Albert M. Merryman was born at Monaca, formerly Phillipsburg, in Beaver County, Pennsylvania, April 1, 1853. At the age of thirteen he left home and began learning the tinner's trade at Rochester, Pennsylvania. He served a thorough apprenticeship lasting for seven years. In the meantime his opportunities to attend school had been very much abbreviated and at the conclusion of his apprenticeship he sought a better education in order the better to fit himself for a successful career. For one year he attended Taylor's Seminary at Beaver, Pennsylvania, and another year was a student in the Beaver Seminary. For about three years he was employed by Capt. A. J. Jolly, part of the time delivering stone and also working as time keeper. Another year he spent in the employ of the Government on a "channel" boat.

When Mr. Merryman came to Kansas he was en route to the Yellowstone country. He made the journey by railroad as far as Kansas City and had arranged to fill a place as second clerk on steamboat running up the Missouri to the Yellowstone country. During this trip he made a tour through Kansas, and unexpectedly came upon an old acquaintance at Kinsley. This acquaintance was Mr. E. A. Noble, whom Mr. Merryman thought to be dead. It was Mr. Noble's presence in Kinsley that caused Mr. Merryman to become a Kansan. The two men have been associated in business for a number of years, and both of them have a good deal in common, being natives of Pennsylvania and both having come to Kansas as a last resort for the purpose of regaining their health. It was the Kansas climate that rescued both of them.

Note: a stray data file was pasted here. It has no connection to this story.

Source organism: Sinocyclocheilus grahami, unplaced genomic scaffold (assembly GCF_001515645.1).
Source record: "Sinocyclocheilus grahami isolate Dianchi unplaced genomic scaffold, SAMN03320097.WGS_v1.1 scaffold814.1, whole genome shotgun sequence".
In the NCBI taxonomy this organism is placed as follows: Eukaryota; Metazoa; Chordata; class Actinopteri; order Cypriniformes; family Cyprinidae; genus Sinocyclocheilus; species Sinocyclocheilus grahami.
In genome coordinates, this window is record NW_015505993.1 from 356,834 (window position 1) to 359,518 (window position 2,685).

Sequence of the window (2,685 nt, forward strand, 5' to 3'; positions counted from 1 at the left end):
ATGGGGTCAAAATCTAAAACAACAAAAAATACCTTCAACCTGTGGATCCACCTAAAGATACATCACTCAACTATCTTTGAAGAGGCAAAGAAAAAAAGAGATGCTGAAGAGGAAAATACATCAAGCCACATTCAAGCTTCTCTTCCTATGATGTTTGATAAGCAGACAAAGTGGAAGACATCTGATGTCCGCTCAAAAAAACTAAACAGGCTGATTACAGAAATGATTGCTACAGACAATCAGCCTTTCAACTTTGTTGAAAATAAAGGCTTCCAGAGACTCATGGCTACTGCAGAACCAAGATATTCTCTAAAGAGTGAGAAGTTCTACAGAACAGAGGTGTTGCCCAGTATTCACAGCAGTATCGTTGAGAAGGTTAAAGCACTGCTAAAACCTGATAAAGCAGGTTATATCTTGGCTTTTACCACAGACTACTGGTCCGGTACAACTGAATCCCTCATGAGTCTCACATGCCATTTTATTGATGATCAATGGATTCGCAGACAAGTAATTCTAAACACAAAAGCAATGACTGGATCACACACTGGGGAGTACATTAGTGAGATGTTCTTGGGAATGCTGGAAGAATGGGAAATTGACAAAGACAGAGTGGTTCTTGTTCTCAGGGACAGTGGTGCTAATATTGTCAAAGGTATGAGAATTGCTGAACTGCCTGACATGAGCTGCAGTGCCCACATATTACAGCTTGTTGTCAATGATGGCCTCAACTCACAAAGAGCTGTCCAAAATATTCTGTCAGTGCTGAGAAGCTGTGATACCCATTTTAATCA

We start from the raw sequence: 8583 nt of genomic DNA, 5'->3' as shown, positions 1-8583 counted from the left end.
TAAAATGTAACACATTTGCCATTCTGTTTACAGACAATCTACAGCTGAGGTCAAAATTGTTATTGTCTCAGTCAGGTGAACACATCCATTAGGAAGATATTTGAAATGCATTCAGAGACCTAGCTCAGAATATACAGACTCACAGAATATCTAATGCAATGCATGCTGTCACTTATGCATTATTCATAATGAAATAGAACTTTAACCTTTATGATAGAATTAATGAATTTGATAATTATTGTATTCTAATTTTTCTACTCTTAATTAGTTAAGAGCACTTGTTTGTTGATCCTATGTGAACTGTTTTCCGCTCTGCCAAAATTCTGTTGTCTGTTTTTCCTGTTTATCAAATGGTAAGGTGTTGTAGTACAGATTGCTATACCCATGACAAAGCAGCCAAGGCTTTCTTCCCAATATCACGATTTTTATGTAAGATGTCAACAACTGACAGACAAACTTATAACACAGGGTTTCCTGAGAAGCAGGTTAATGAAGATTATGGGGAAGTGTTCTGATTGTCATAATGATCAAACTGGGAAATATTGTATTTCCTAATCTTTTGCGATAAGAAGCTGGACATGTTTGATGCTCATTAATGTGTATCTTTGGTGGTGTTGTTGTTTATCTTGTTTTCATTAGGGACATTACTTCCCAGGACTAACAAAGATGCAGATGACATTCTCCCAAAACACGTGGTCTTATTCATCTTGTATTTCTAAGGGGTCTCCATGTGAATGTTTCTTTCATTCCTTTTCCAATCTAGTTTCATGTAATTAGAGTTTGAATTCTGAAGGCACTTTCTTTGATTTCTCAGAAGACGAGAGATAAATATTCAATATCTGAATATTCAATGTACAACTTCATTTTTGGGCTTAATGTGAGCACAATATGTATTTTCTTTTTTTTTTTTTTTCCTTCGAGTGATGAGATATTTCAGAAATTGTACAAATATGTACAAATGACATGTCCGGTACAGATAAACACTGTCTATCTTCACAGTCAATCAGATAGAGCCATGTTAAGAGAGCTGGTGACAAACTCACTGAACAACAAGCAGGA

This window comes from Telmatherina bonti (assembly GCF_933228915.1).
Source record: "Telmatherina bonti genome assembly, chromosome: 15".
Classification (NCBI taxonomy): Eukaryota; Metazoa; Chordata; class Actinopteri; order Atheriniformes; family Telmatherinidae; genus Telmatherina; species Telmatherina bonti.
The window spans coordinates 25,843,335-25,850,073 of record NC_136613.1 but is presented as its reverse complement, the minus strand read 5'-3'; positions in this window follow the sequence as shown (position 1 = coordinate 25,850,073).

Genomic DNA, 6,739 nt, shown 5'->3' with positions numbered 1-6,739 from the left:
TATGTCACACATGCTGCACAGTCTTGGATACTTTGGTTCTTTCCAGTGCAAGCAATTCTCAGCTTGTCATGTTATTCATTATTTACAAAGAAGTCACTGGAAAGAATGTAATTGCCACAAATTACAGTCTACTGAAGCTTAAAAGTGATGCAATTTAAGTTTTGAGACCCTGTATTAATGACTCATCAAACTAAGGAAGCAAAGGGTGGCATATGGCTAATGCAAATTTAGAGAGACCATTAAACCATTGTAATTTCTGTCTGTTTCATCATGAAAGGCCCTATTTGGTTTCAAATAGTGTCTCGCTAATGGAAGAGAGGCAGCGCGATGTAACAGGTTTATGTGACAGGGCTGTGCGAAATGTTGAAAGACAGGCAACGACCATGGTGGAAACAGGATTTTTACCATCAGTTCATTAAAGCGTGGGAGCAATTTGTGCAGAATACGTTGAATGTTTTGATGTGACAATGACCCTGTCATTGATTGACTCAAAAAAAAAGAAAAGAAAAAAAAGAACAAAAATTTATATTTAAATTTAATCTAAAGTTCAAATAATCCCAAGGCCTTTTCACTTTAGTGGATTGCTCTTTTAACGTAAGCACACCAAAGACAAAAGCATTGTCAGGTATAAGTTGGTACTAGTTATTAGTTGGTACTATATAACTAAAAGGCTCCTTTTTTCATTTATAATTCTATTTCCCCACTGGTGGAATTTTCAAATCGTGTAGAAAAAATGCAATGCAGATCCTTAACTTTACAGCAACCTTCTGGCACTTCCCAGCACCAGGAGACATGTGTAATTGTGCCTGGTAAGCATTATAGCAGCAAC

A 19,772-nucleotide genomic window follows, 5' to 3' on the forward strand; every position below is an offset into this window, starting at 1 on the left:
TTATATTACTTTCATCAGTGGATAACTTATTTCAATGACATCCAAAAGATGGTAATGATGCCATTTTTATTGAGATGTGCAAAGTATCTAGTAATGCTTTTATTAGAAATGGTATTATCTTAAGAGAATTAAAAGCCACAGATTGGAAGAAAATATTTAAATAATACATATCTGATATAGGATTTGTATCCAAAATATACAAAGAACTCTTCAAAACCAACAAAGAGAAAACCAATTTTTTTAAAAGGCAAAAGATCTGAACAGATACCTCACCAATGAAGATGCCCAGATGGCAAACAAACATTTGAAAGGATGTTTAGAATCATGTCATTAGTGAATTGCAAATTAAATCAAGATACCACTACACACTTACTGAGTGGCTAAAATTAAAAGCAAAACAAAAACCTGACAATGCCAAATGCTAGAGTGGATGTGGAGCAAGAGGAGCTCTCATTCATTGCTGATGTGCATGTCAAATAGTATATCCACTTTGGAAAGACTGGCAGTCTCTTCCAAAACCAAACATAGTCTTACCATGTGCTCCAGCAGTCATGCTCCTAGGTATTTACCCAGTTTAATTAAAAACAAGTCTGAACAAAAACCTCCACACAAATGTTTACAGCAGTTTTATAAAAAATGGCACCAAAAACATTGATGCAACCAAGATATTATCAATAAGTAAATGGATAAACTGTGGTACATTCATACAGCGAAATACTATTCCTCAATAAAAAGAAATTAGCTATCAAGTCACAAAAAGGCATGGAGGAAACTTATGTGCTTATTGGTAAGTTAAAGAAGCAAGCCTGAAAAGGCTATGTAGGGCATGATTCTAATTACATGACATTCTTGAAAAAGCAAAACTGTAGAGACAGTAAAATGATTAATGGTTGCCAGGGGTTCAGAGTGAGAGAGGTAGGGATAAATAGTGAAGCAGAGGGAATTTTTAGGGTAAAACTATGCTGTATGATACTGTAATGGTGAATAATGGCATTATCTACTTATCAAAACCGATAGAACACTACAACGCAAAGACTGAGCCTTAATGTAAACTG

Mr. Merryman took up a timber claim and a homestead in Edwards County, but occupied them only a few months. He had a little shanty on his homestead and he "roosted" there once a week on Sundays. He finally sold the relinquishments on both claims. In the meantime he was employed in the lumber yard of Edwards & Erwin. Later Mr. Edwards made him foreman of the cattle ranch and gradually he worked into a partnership. This firm operated on the head of Medicine River south of Greensburg. On selling that ranch they established the Coldwater Lumber Company at Coldwater, Kansas, and Mr. Merryman was in charge of the yard there for three years. While at Coldwater he was elected and served as the second and the fourth mayor of the town. Coldwater was in the center of the "Comanche Pool" and at that time was a real wild western town. Cowboys did as they pleased and made all manner of trouble for the local citizens until a mayor was elected with nerve enough to put a stop to their lawlessness. The killing of a man was regarded merely as a diversion, and the drug stores sold liquor whithout[sic] let or hindrance. Liquor and other goods were for several years hauled from Kinsley and with the construction of railroads the shipment of liquor was one of the chief items in the traffic.